Behind Bars: Voluntary imprisonment As A Stress Free Zone | Free Doc Bites

Nov 27, 2023 | People, Videos

In Korea, an unorthodox form of stress relief has become a growing phenomenon: voluntary imprisonment. People from all walks of life, from students to office workers, are choosing to take part in this unique practice as a coping mechanism for their anxiety and depression.

The concept of voluntary prison time was popularized by a documentary released in 2019 called “Prison Time”. It follows the story of one man who voluntarily entered a Korean prison for three months. He says he does it for two reasons: to recharge his mental batteries and to understand what it’s like to be incarcerated.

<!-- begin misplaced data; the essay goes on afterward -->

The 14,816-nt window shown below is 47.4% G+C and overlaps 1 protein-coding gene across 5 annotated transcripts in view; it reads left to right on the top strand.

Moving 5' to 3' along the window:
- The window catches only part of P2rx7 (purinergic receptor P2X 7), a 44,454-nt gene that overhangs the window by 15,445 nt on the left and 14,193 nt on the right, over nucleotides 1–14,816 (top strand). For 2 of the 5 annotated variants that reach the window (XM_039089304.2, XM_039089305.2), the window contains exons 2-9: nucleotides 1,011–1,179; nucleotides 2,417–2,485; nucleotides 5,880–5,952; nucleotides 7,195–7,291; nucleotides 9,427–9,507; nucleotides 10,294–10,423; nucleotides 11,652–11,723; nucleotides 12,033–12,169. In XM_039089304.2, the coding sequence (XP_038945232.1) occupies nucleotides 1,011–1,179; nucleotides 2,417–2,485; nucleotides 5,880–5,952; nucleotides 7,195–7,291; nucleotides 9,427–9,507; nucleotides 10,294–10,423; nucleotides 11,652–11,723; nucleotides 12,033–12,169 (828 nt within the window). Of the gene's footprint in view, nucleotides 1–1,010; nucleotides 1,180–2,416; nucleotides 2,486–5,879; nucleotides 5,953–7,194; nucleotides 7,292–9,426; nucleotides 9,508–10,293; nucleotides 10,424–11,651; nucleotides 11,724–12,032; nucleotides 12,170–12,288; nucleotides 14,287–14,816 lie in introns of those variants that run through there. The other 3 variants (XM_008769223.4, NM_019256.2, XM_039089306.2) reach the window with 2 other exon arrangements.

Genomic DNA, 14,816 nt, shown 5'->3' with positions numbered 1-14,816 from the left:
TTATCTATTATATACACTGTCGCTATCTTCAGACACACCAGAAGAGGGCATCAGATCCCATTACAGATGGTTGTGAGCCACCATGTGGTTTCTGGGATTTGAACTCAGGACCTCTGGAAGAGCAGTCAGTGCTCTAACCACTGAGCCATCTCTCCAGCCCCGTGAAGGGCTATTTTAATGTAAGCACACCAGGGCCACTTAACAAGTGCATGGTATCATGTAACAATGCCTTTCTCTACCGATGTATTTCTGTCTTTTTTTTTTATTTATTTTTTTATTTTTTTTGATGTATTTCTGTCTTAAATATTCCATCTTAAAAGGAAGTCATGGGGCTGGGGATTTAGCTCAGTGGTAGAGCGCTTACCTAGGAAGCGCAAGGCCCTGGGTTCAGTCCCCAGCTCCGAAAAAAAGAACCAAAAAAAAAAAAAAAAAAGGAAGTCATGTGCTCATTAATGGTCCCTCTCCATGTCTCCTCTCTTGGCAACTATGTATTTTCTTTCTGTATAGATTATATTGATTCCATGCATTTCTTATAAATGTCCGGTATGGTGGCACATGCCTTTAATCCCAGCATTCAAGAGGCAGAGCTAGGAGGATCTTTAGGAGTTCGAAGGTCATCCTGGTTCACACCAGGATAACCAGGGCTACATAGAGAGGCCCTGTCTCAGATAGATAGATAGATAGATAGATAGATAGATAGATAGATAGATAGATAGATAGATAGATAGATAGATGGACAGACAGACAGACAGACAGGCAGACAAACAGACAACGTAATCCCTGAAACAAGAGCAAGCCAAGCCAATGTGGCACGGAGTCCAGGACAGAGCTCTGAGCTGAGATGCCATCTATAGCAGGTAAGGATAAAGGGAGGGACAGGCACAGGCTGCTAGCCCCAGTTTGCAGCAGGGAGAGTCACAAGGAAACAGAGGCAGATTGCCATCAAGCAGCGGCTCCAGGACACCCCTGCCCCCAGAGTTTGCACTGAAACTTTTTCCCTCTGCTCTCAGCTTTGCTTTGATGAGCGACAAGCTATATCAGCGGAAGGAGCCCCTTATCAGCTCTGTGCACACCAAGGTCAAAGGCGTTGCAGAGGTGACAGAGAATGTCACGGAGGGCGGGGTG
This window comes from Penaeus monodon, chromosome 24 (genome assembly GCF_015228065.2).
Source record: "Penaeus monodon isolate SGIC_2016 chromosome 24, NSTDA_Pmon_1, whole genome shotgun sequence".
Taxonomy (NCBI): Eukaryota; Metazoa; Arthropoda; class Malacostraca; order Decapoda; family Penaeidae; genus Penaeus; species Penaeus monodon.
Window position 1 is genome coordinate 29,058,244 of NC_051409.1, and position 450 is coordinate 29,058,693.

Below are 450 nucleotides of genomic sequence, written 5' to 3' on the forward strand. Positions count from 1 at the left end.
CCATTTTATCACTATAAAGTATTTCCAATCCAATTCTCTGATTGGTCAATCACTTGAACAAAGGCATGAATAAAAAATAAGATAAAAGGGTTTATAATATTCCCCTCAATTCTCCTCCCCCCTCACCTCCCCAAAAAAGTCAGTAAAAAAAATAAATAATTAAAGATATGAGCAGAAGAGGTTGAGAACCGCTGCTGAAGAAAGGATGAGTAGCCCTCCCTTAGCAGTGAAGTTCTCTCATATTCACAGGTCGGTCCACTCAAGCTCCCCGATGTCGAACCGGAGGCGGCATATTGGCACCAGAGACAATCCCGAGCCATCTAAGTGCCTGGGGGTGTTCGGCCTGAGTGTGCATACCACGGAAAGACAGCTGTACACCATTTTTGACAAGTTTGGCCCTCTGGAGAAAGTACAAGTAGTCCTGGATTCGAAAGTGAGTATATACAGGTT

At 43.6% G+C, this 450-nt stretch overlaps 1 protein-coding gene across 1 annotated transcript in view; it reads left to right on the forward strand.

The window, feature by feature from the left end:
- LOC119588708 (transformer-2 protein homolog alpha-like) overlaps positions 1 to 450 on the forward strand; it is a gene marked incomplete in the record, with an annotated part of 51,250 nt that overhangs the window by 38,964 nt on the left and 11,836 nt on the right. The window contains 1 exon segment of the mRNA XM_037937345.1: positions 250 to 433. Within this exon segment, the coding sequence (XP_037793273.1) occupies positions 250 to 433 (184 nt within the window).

The film garnered both national and international attention, prompting many viewers to ask themselves: Could voluntarily going to prison actually be beneficial? The answer is yes—for some people at least. One professor who watched the documentary said that “voluntary imprisonment can provide an escape from the everyday pressures of life and help individuals find new perspectives on their lives”.

This notion of voluntary confinement has a long history in Korea, stretching back centuries when monks would voluntarily enter into meditation retreats as part of their spiritual journey. Even today, in North Korea it is not uncommon for citizens to use prison time as a reprieve from the external pressures they face outside its walls.

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David B